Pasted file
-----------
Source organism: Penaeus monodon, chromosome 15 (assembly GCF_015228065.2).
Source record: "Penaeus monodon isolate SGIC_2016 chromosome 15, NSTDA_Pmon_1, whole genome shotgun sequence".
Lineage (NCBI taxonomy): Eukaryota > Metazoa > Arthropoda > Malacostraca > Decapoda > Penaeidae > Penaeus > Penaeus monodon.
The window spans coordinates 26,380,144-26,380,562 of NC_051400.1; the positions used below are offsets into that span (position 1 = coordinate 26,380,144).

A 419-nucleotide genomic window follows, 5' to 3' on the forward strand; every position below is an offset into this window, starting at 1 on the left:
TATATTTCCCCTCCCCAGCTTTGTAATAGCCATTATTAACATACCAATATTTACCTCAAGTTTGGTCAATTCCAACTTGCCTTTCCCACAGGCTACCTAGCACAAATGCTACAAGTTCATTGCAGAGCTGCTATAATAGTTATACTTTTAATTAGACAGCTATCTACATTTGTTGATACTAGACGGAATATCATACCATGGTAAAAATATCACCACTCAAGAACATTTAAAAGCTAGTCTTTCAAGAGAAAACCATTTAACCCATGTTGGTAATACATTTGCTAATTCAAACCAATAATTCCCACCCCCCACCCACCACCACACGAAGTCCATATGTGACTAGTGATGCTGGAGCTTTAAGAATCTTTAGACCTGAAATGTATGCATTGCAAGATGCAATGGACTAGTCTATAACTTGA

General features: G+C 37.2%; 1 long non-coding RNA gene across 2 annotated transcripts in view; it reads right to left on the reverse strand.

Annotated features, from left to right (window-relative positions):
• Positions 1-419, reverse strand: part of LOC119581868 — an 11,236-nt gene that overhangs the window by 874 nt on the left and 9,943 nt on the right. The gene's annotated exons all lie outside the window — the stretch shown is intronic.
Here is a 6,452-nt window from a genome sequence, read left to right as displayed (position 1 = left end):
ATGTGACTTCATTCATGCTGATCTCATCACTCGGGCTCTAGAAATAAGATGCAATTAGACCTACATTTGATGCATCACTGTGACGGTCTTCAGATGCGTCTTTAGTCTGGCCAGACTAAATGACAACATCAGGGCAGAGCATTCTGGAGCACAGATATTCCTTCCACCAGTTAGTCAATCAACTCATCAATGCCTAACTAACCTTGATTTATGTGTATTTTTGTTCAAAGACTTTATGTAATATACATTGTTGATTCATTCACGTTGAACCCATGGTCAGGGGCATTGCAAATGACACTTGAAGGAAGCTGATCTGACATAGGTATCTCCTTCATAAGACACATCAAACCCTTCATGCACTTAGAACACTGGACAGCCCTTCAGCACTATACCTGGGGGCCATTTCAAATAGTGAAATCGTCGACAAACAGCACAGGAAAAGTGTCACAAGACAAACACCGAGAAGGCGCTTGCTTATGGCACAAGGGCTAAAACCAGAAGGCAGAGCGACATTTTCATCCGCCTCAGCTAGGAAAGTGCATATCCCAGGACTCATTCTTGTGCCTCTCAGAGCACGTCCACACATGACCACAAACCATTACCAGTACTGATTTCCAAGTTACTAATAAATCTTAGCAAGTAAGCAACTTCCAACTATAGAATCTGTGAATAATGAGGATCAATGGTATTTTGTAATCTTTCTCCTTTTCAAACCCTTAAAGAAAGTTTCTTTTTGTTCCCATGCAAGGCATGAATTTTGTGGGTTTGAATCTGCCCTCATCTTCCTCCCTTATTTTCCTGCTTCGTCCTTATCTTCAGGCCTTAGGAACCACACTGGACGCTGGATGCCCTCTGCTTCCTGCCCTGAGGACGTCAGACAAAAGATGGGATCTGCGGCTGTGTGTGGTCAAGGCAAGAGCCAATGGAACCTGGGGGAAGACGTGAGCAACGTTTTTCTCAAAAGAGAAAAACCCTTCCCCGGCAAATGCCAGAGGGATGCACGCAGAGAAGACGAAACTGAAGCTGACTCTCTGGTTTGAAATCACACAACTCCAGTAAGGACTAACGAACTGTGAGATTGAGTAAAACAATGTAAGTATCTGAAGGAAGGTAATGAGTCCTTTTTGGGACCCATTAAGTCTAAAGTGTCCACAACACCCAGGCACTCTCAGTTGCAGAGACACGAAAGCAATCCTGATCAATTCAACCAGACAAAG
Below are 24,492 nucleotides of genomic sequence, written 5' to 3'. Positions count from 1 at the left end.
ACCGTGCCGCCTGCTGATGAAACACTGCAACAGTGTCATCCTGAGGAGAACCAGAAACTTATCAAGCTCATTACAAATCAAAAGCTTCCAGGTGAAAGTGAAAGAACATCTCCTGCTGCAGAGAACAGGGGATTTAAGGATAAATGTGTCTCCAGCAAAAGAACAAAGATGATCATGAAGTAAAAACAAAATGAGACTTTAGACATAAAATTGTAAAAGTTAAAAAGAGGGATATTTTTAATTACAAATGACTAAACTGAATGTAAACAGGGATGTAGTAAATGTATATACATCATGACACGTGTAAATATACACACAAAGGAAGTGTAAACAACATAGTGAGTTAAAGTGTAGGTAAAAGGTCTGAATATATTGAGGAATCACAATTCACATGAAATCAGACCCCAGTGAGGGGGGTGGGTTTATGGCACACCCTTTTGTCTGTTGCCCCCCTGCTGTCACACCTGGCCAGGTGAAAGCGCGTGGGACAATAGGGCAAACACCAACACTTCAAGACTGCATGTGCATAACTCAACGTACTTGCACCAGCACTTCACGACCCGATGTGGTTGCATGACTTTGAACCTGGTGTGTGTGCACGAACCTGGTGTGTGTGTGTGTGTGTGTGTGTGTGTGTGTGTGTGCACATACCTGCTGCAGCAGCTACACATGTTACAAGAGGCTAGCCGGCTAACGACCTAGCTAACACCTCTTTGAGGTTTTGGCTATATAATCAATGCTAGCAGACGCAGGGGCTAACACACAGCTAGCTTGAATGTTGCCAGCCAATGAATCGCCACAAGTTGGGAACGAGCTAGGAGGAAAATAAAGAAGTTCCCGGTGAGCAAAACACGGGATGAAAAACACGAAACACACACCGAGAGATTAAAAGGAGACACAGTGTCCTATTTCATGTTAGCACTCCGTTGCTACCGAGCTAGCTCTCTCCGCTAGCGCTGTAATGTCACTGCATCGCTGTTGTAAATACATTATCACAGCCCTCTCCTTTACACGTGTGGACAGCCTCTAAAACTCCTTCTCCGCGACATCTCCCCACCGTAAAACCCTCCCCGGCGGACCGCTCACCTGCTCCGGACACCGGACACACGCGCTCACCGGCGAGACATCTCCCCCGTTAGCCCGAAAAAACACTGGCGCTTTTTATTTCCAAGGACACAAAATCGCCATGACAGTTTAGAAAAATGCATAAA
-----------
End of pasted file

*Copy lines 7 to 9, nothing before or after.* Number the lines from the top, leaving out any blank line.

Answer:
General features: G+C 37.2%; 1 long non-coding RNA gene across 2 annotated transcripts in view; it reads right to left on the reverse strand.

Annotated features, from left to right (window-relative positions):
• Positions 1-419, reverse strand: part of LOC119581868 — an 11,236-nt gene that overhangs the window by 874 nt on the left and 9,943 nt on the right. The gene's annotated exons all lie outside the window — the stretch shown is intronic.